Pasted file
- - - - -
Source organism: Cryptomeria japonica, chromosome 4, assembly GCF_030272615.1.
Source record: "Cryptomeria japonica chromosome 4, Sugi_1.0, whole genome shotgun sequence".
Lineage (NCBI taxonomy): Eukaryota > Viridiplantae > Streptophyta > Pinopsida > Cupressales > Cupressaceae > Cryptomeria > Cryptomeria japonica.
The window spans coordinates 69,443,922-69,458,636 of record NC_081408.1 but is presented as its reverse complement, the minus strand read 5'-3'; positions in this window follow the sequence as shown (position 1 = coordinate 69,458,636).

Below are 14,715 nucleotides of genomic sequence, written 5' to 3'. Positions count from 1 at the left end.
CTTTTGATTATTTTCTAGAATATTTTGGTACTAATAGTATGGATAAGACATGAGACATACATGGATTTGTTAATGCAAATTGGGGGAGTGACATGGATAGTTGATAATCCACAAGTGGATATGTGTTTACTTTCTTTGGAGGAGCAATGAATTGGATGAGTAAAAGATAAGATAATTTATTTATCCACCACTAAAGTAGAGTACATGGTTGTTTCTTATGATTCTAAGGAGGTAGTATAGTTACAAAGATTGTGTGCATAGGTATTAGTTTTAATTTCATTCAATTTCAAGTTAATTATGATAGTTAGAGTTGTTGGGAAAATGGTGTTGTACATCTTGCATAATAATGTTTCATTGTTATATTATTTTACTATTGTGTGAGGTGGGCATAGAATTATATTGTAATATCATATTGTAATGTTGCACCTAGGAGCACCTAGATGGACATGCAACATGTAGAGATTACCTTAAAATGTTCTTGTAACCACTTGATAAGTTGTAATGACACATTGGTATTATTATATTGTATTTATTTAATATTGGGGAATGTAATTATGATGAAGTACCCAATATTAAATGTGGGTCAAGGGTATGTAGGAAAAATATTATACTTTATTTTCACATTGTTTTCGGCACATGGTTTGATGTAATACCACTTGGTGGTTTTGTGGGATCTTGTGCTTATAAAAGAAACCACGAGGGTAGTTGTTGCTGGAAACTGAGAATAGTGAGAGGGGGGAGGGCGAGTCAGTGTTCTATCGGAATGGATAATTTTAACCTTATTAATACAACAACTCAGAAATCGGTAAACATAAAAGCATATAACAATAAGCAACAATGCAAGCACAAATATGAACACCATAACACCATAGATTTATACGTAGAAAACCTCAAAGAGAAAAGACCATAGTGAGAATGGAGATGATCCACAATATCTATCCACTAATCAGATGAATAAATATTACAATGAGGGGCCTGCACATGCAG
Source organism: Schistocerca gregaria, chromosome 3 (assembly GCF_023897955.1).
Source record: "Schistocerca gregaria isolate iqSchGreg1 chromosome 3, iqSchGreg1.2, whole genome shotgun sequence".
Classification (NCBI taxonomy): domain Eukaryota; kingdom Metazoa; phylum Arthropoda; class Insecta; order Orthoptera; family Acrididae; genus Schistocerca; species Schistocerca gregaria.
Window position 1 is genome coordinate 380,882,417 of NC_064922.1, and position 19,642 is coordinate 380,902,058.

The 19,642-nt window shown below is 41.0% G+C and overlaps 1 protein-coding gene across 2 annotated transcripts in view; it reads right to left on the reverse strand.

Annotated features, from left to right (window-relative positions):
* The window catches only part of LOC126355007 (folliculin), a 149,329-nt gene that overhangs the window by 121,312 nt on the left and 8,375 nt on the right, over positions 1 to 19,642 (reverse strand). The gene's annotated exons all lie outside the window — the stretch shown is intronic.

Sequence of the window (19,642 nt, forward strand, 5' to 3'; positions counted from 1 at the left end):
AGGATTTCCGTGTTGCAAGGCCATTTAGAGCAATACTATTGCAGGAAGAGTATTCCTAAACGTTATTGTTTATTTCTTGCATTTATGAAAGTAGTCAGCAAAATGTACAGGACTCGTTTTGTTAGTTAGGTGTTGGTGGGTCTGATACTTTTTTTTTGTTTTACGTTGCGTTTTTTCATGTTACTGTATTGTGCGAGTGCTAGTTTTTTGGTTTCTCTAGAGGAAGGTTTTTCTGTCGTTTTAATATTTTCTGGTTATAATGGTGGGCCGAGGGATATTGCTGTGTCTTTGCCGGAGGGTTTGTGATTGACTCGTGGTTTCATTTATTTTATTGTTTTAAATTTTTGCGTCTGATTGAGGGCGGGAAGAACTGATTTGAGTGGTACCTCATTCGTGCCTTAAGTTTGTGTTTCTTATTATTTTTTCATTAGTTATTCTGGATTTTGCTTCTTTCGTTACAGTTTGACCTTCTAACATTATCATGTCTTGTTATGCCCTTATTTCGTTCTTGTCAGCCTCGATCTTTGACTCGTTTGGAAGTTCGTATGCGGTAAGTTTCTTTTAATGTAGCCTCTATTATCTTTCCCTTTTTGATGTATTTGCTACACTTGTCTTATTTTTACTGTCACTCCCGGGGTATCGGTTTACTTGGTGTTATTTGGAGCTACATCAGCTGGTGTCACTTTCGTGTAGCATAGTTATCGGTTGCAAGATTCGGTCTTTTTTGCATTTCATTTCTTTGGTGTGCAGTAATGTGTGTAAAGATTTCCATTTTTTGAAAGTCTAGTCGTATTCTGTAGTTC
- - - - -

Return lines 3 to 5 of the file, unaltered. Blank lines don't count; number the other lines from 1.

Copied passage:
Lineage (NCBI taxonomy): Eukaryota > Viridiplantae > Streptophyta > Pinopsida > Cupressales > Cupressaceae > Cryptomeria > Cryptomeria japonica.
The window spans coordinates 69,443,922-69,458,636 of record NC_081408.1 but is presented as its reverse complement, the minus strand read 5'-3'; positions in this window follow the sequence as shown (position 1 = coordinate 69,458,636).

Below are 14,715 nucleotides of genomic sequence, written 5' to 3'. Positions count from 1 at the left end.